In summary, the arguments for IFN-free therapy access for all as presented by Professor Dore are:

  • IFN-free therapy is an enormous advance in therapy
  • HCV-specific QOL impairment in early disease, reversible
  • Potential HCV treatment as prevention benefits
  • Non-treatment = ongoing monitoring, potentially for decades
  • Drug price curve will continue downwards
  • Ability to cure empowering for entire hepatitis C sector




Tagged in: IAS2015

HCV: new frontiers and controversies was the final session I attended, abstracts 179 to 181.  It built on the earlier workshop, HCV in the interferon-free era, blogged by Jane.  In the pathogenesis of acute infection, Ashwin Balagopal described a doubling time of 7.5 hours with 21 days to reach a viraemia of over 6 logs. HCV infects a minority of hepatocytes at 20-45% with about 100 copies of HCV RNA per hepatocytes. 1-3 trillion copies of RNA are made daily and rapidly cleared to maintain set point. 20-25% of people clear infection, usually within the first six months, and prior clearance of an earlier infection makes this more likely (as does being female, non-African and HIV negative).  In reminding us of ELITE controllers, he raised the vaccine option.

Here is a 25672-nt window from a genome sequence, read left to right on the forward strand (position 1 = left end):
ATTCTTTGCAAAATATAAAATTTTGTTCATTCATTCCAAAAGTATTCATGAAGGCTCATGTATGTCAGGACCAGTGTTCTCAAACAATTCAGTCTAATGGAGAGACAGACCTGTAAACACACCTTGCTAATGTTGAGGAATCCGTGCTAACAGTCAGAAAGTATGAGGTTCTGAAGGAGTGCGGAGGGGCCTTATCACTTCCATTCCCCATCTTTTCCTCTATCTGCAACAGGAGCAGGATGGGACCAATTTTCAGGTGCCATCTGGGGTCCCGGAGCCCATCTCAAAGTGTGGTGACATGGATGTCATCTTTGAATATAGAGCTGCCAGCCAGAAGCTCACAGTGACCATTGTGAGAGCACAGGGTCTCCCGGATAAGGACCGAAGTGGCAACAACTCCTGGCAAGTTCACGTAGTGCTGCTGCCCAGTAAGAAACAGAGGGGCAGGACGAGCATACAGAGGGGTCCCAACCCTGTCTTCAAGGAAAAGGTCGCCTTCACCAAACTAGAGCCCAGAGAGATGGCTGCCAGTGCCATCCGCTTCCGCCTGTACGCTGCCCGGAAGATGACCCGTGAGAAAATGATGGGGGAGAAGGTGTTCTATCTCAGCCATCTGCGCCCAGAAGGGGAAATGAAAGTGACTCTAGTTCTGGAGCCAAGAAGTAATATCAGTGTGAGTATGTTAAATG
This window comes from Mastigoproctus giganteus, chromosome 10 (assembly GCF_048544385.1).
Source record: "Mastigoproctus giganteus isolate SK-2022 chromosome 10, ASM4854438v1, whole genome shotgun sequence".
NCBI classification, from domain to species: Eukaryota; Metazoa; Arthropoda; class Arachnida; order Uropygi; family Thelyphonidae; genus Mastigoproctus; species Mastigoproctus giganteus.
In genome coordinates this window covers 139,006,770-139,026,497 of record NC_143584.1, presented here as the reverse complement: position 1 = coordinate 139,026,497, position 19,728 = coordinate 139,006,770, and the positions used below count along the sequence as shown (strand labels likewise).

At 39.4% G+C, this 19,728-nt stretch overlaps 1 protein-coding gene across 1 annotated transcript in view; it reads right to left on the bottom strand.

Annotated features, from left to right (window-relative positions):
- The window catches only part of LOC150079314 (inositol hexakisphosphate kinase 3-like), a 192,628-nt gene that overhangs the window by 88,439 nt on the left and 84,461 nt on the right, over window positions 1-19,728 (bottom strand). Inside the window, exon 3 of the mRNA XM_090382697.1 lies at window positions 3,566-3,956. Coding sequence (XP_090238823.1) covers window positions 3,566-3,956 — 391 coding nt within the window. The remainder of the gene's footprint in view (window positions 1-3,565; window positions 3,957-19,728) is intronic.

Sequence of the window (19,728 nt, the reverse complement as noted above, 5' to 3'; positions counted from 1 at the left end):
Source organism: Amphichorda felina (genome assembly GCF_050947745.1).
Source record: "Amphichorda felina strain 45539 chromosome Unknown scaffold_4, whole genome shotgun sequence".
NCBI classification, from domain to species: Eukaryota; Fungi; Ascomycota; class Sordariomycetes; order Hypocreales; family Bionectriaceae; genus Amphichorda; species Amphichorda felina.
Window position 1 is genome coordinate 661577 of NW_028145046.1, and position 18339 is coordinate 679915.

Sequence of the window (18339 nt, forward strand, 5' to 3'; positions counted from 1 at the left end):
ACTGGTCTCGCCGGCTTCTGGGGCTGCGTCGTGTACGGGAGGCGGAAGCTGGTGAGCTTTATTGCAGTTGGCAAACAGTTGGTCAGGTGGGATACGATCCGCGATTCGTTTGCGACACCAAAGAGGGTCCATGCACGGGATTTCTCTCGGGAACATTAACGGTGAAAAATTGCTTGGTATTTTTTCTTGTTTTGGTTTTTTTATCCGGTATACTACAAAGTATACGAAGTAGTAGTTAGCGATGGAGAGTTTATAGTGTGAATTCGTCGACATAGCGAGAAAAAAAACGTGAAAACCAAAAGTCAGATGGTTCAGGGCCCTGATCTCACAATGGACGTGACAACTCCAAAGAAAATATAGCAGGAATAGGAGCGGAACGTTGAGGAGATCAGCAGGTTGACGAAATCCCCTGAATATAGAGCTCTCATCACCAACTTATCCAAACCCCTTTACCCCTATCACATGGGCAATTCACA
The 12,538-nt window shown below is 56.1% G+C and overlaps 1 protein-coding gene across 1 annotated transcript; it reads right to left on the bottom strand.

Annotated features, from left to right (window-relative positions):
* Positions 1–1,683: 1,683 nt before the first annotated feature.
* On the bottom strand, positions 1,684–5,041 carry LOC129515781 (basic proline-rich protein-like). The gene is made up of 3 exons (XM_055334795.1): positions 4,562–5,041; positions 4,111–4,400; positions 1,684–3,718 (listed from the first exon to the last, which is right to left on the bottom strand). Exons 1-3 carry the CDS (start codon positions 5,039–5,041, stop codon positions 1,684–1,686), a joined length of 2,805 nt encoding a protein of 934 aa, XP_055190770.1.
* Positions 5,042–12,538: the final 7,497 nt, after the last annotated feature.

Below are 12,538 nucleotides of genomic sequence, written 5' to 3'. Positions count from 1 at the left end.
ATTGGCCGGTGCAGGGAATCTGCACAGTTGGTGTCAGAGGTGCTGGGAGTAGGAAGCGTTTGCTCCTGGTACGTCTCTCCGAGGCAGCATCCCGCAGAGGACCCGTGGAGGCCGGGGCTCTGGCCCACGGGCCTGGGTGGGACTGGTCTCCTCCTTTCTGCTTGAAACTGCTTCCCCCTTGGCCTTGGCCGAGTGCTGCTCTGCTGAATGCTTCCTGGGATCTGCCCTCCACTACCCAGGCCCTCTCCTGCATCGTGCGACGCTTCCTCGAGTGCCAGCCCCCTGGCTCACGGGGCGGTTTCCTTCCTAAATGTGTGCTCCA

IL28B is now known as interferon lambda 3 which can mutate to IFN L4 to which HCV binds differently. Evidence of immune response is also seen in that neutralising antibodies from people who have cleared HCV previously have an effect in a further clearance of infection.  

Greg Dore first defined terminology in his HCV treatment as prevention talk.  There are three approaches: eradication as in small pox, elimination in which the incidence is zero but on-going work is required (measles and polio) and epidemic control where incidence decreases over time.